Hiding Galaxies With the Most Perfect Black In the Universe

Hiding Galaxies With the Most Perfect Black In the Universe

Generally, what we understand as “black” is the experience of zero perceived light. No light reaches our eye and so we experience blackness. Something has the property of being black because it doesn’t reflect (visible) light. We may put it in a box of other crayons like black is just some other color — you know, sharing space with burnt umber and neon carrot — but black also makes up its own corner of materials science and, at the same time, astronomy Welcome to the quest for “perfect black,” one that researchers at the University of Michigan appear to be winning with a new “magic black cloth” capable of cloaking an object’s three-dimensional properties.
The material, detailed in a new paper in the Applied Physics Letters absorbs 99.9-percent of visible light. The stuff is actually a carpet of sorts, made up of carbon nanotubes: imagine kind of a fuzzy forest of carbon strands in super-miniature. A coating of this stuff is about half the thickness of a sheet of paper. It exactly matches the refractive index of air, meaning that light travels through the material at the same speed as it travels through air. So, no light is scattered when it hits the material or the object it’s coating. Of course, an object covered in the perfect black coating will still cast a shadow, but put up against a black background, it’s pretty much gone.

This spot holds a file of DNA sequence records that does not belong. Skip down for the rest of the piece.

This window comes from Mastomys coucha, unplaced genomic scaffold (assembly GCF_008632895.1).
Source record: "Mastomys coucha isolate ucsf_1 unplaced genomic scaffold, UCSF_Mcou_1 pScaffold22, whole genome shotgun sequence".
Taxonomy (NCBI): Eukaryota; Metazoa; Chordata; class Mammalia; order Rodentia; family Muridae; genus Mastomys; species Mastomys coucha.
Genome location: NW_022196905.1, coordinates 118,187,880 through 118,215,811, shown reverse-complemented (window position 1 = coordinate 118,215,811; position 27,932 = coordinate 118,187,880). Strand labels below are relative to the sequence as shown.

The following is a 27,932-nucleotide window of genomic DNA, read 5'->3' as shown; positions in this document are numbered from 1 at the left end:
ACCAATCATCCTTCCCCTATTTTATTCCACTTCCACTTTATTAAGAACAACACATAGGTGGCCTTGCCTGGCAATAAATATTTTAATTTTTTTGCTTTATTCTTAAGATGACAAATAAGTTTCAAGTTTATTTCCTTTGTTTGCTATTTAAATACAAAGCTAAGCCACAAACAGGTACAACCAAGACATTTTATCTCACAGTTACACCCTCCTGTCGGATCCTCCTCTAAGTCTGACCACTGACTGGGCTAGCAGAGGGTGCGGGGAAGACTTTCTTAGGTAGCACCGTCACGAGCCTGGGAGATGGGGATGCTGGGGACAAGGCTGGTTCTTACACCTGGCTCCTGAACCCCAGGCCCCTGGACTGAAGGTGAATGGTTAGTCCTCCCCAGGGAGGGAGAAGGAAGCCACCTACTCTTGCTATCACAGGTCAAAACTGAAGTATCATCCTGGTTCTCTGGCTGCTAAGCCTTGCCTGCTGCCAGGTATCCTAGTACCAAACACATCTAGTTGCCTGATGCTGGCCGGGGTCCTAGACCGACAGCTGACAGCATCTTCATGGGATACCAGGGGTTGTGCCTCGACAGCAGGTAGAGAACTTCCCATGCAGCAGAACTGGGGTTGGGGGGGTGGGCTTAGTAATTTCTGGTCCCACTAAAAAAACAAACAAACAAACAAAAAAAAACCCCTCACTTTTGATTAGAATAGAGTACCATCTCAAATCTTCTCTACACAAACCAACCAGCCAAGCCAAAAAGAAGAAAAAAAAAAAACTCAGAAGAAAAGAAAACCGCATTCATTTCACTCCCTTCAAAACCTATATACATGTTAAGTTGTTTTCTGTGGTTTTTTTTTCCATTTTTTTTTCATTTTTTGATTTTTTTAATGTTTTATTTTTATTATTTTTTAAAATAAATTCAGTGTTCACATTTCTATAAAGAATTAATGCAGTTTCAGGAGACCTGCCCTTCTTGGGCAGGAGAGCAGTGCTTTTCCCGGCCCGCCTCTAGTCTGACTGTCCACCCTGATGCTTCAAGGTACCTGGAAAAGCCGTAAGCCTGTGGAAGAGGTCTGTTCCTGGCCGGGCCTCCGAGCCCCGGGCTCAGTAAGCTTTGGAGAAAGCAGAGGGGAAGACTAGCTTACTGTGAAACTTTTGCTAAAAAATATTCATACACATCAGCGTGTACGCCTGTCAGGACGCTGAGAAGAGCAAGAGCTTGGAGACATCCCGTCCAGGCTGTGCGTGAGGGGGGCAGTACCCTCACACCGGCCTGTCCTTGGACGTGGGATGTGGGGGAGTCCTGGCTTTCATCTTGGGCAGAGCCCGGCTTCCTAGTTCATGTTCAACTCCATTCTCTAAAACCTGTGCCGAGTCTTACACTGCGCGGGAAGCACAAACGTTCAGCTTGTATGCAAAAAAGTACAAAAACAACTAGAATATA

“It was inspired by the idea to ‘cloak’ an object,” Jay Guo, the paper’s principle investigator, tells Motherboard. “We want to produce a scheme to produce ‘invisibility’ that [would] apply to large area and over a wide range of electromagnetic waves.” The stuff has all sorts of possibilities, however, from uses in display screens to the inside of telescopes to solar heating. Since it absorbs all light, it stands to be extremely efficient in that last task: all of the energy it absorbs gets turned to heat.
The sort of carbon nanotubes used in Guo’s magic black cloth exist naturally as well. In fact, they’re the result of most any combustion process involving metal, and we’ve found them on Earth in oil wells, polar ice caps, and elsewhere (within soot). Which means it certainly exists in space, too. Imagine what it could be hiding there. Planets, galaxies, dark matter.
“Since deep space itself is a perfect dark background, if a planet or star were surrounded by a thick, sooty atmosphere of light-absorbing carbon nanomaterial gases, it would become invisible due to the same principle,” Guo says in a U of M press release. “It would become totally dark to our instruments that rely on the detection of electromagnetic waves. Could this explain some of the missing matter in the universe?”


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TOPICS: blackmaterials sciencespacein-the-lab


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